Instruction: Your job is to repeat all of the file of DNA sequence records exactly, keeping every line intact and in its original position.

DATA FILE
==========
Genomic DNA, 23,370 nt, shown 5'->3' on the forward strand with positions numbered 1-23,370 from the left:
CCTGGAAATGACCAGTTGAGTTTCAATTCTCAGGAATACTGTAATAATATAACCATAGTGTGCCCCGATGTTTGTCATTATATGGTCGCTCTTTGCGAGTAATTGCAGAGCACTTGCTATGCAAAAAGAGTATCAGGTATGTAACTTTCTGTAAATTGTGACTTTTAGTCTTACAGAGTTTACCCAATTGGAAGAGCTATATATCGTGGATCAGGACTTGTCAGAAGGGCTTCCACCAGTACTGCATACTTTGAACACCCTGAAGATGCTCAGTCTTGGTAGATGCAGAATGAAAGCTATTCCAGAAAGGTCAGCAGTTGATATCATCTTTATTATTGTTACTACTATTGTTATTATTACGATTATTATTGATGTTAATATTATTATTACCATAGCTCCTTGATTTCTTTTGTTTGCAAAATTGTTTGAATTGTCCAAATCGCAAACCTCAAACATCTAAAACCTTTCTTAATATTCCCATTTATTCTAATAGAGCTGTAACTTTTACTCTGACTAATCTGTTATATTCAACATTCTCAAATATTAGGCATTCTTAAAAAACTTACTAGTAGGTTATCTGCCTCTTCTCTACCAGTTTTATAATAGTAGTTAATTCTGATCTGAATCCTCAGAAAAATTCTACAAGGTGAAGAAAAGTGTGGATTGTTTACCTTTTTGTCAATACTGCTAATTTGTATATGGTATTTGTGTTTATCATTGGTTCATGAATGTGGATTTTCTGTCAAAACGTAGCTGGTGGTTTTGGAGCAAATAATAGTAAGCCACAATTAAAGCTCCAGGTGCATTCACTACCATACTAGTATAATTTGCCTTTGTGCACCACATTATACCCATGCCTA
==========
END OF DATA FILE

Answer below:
Genomic DNA, 23,370 nt, shown 5'->3' on the forward strand with positions numbered 1-23,370 from the left:
CCTGGAAATGACCAGTTGAGTTTCAATTCTCAGGAATACTGTAATAATATAACCATAGTGTGCCCCGATGTTTGTCATTATATGGTCGCTCTTTGCGAGTAATTGCAGAGCACTTGCTATGCAAAAAGAGTATCAGGTATGTAACTTTCTGTAAATTGTGACTTTTAGTCTTACAGAGTTTACCCAATTGGAAGAGCTATATATCGTGGATCAGGACTTGTCAGAAGGGCTTCCACCAGTACTGCATACTTTGAACACCCTGAAGATGCTCAGTCTTGGTAGATGCAGAATGAAAGCTATTCCAGAAAGGTCAGCAGTTGATATCATCTTTATTATTGTTACTACTATTGTTATTATTACGATTATTATTGATGTTAATATTATTATTACCATAGCTCCTTGATTTCTTTTGTTTGCAAAATTGTTTGAATTGTCCAAATCGCAAACCTCAAACATCTAAAACCTTTCTTAATATTCCCATTTATTCTAATAGAGCTGTAACTTTTACTCTGACTAATCTGTTATATTCAACATTCTCAAATATTAGGCATTCTTAAAAAACTTACTAGTAGGTTATCTGCCTCTTCTCTACCAGTTTTATAATAGTAGTTAATTCTGATCTGAATCCTCAGAAAAATTCTACAAGGTGAAGAAAAGTGTGGATTGTTTACCTTTTTGTCAATACTGCTAATTTGTATATGGTATTTGTGTTTATCATTGGTTCATGAATGTGGATTTTCTGTCAAAACGTAGCTGGTGGTTTTGGAGCAAATAATAGTAAGCCACAATTAAAGCTCCAGGTGCATTCACTACCATACTAGTATAATTTGCCTTTGTGCACCACATTATACCCATGCCTA